I have all the respect in the world for those who like grinding numbers and carefully tailoring encounters, and I understand that it’s pretty much mandatory once your party reach the higher levels. I’ll gladly testimony. And it’s another grudge I have with 3.5. I didn’t get to play much higher than level 15 or so in 4th, but I really had the feeling that every encounter was hard. Somehow, dying in 4th has paradoxically become harder, at least in my eyes. But yes, they didn’t feel as much as pushovers as their 3.5 counterparts. Except the solos, perhaps. Everyone loves bashing on solo-mobs, and for good reason. They sucked in 3.x and they were just boring in 4th edition, often meaning people would make up their own house rules in order not to have them entirely locked down by a controller, or simply providing them with more attacks to make up for the difference. I’ll admit, I do the same. Pretty much all my solos have significantly more HP and hits harder. It’s nowhere near perfect, though.
With status ailments back in the game, there once again was a reason to fear the various abilities of monsters, since you couldn’t as easily buff your way out of it.
Regarding the balance issues, yes, 4th is better in this regard. But as I said, it still felt like everyone had just become a bit more streamlined with their respective fluff. Somehow, the classes had lost a bit of identity and with the introduction of powers I somehow felt a big part of the customization had gone with it. Same counts for the new skill system of which I was never a fan at all. And even though it was certainly easier, I won’t even get started on the new saving throw system.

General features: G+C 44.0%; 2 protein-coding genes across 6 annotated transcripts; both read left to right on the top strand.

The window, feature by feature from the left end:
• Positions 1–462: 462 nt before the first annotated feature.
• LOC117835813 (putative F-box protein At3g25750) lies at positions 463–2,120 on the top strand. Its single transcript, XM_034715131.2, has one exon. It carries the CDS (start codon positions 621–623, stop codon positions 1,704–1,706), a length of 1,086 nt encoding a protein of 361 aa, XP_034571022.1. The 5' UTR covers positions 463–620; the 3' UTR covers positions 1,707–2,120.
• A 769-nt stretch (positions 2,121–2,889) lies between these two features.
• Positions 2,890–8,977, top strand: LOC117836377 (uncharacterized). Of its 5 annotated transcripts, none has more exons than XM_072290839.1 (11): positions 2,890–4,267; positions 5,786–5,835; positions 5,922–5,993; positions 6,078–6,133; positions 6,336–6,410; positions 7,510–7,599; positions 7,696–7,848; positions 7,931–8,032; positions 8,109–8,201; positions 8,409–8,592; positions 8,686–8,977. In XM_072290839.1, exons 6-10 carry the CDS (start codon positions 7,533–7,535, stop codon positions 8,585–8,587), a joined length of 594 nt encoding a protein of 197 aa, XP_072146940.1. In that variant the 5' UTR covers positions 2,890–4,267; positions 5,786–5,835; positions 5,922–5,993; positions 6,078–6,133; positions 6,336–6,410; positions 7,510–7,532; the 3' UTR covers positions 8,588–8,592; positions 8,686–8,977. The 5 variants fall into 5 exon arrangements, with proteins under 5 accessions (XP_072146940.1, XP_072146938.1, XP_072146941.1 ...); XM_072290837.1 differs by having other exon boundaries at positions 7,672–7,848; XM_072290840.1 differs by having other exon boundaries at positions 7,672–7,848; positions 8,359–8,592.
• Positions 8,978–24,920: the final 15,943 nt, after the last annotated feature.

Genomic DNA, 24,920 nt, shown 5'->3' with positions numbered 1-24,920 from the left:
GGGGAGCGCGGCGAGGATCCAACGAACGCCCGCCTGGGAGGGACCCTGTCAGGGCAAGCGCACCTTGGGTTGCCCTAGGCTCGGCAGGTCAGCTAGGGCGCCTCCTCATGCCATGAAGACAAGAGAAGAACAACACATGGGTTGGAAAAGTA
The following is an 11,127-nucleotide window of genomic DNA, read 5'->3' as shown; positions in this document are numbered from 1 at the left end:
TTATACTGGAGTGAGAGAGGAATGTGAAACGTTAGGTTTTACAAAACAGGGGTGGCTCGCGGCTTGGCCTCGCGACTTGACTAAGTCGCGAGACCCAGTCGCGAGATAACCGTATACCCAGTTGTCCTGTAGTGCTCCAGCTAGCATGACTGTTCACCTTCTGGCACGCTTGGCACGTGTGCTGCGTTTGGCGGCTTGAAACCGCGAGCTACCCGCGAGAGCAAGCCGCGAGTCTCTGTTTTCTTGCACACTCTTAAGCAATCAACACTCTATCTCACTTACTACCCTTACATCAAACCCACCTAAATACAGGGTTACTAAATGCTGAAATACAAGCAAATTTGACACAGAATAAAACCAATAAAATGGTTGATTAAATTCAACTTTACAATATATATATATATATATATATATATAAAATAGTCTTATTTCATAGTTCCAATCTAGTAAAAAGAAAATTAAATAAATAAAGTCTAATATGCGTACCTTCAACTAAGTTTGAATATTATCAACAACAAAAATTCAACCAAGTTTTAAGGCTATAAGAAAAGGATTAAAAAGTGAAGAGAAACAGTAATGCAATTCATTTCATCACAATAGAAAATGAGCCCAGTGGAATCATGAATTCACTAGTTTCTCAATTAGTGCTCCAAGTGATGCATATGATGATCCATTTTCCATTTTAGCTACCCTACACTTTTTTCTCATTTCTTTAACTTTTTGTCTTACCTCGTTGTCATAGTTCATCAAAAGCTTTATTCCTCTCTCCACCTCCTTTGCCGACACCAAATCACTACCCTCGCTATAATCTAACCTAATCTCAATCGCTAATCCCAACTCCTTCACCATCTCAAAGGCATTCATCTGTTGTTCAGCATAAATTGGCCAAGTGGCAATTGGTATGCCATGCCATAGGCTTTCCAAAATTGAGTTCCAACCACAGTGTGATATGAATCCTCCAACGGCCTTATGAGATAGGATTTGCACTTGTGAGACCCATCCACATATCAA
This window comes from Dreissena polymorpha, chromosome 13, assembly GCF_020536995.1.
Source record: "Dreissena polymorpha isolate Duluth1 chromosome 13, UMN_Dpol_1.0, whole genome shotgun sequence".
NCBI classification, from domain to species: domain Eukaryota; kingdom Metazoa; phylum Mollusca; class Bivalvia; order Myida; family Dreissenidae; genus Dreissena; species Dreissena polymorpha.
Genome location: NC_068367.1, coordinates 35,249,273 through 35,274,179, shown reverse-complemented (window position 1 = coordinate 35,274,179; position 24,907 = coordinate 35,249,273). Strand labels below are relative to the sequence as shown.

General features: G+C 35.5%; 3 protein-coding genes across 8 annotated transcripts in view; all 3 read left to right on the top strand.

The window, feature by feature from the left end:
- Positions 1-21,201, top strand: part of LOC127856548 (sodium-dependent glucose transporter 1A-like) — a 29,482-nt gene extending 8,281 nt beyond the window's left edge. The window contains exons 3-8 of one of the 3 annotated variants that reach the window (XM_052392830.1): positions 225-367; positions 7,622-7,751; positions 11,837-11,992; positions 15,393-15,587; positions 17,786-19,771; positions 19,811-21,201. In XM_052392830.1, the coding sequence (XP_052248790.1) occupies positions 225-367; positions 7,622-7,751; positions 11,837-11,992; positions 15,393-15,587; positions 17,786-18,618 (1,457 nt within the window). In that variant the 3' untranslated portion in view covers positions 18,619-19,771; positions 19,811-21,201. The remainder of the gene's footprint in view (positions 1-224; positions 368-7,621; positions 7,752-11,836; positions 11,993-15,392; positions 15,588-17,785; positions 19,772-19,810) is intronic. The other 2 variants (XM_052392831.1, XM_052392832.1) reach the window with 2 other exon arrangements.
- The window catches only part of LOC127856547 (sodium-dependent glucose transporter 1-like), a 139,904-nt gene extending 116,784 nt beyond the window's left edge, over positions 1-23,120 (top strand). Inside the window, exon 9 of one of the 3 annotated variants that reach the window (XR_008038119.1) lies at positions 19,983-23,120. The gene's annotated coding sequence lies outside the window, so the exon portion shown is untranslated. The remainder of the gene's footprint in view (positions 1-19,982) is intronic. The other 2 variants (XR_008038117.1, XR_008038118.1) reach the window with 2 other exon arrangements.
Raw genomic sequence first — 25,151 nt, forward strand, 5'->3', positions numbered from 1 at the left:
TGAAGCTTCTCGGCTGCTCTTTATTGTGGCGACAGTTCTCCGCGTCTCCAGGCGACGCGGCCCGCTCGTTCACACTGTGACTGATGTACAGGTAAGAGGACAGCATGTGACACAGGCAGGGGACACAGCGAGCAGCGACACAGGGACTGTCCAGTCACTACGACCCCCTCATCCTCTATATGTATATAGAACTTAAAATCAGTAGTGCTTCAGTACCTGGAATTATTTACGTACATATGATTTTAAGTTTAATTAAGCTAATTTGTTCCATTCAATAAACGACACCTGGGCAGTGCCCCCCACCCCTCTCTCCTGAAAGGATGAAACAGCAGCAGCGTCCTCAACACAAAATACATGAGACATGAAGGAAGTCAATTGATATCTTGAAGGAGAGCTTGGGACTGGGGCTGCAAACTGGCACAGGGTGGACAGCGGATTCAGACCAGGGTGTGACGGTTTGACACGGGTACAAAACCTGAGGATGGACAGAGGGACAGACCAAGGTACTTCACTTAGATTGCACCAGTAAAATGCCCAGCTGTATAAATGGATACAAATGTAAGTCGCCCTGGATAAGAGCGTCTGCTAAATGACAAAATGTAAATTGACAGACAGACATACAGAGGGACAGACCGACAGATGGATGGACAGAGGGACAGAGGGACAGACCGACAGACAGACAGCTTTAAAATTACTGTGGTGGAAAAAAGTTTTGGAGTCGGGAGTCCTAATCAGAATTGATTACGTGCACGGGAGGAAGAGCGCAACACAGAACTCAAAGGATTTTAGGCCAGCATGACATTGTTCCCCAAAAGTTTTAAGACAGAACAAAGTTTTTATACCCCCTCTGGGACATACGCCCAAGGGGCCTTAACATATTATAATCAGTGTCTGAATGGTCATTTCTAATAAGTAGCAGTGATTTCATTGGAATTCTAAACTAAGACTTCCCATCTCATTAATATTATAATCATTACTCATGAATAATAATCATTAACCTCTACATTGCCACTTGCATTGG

I don’t even think I played 4th edition for a whole year. That’s not to say I’ll never touch it again. But I’m not rushing for it either. I see where they were heading with it, be it the MMO-path or just burrowing certain elements from whatever fantasy-media was popular at the time. But, honestly, I know plenty of people who’ve used the terms ‘tank’ ‘healer’ and ‘damage dealer’ about their 3.x characters for very, very long. Things mix. Get over it. Don’t bash the MMO’s if you think the game has been dumped down. They didn’t make that decision. WotC did.

All in all things brings me to the final point. 5th edition is coming. And if WotC really wants to listen to our opinions, I’m certainly going to share mine. Since I’m well aware that they are occasional visitors to my site. Right?
1)    Keep monsters challenging
As said; a thing I liked about 4th and disliked about 3rd. Monsters shouldn’t be dangerous for the first 10 levels or so, when simply taken out of the book. Make a system that will make sure monsters always provide danger and are not mere speedbumps. Let monsters have nasty abilities out of reach from the PC’s. Let the heroes be either unable or very limited in regards of defending themselves against these abilities. Always keep them on their toes.
2)    Make solos and group equally challenging on both their terms
Solos have taken so much hate due to their relative uselessness. Several suggestions either fail to fix the issue or simply make them all too powerful. If we’re really going to point fingers and shout ‘MMO’, why not take lessons from what they’ve done with plenty of solo mobs/bosses in these games, in terms of abilities and mechanics?